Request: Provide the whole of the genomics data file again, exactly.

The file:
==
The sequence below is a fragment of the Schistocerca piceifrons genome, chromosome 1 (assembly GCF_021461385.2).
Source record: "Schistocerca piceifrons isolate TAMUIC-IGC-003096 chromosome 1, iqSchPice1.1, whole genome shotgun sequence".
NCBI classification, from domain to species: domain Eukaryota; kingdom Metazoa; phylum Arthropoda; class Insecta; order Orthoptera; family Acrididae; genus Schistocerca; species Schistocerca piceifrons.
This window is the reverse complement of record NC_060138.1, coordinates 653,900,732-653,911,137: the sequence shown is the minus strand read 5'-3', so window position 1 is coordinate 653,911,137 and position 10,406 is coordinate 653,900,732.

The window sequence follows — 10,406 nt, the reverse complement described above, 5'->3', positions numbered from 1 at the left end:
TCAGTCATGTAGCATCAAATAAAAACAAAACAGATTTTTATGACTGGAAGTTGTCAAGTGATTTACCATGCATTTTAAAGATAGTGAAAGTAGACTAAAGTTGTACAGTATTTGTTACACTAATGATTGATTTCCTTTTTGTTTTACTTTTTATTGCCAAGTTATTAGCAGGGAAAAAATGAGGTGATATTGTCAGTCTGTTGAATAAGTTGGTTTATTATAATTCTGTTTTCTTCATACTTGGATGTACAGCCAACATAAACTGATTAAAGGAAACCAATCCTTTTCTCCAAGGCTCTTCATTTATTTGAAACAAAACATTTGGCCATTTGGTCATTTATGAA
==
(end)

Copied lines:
The sequence below is a fragment of the Schistocerca piceifrons genome, chromosome 1 (assembly GCF_021461385.2).
Source record: "Schistocerca piceifrons isolate TAMUIC-IGC-003096 chromosome 1, iqSchPice1.1, whole genome shotgun sequence".
NCBI classification, from domain to species: domain Eukaryota; kingdom Metazoa; phylum Arthropoda; class Insecta; order Orthoptera; family Acrididae; genus Schistocerca; species Schistocerca piceifrons.
This window is the reverse complement of record NC_060138.1, coordinates 653,900,732-653,911,137: the sequence shown is the minus strand read 5'-3', so window position 1 is coordinate 653,911,137 and position 10,406 is coordinate 653,900,732.

The window sequence follows — 10,406 nt, the reverse complement described above, 5'->3', positions numbered from 1 at the left end:
TCAGTCATGTAGCATCAAATAAAAACAAAACAGATTTTTATGACTGGAAGTTGTCAAGTGATTTACCATGCATTTTAAAGATAGTGAAAGTAGACTAAAGTTGTACAGTATTTGTTACACTAATGATTGATTTCCTTTTTGTTTTACTTTTTATTGCCAAGTTATTAGCAGGGAAAAAATGAGGTGATATTGTCAGTCTGTTGAATAAGTTGGTTTATTATAATTCTGTTTTCTTCATACTTGGATGTACAGCCAACATAAACTGATTAAAGGAAACCAATCCTTTTCTCCAAGGCTCTTCATTTATTTGAAACAAAACATTTGGCCATTTGGTCATTTATGAA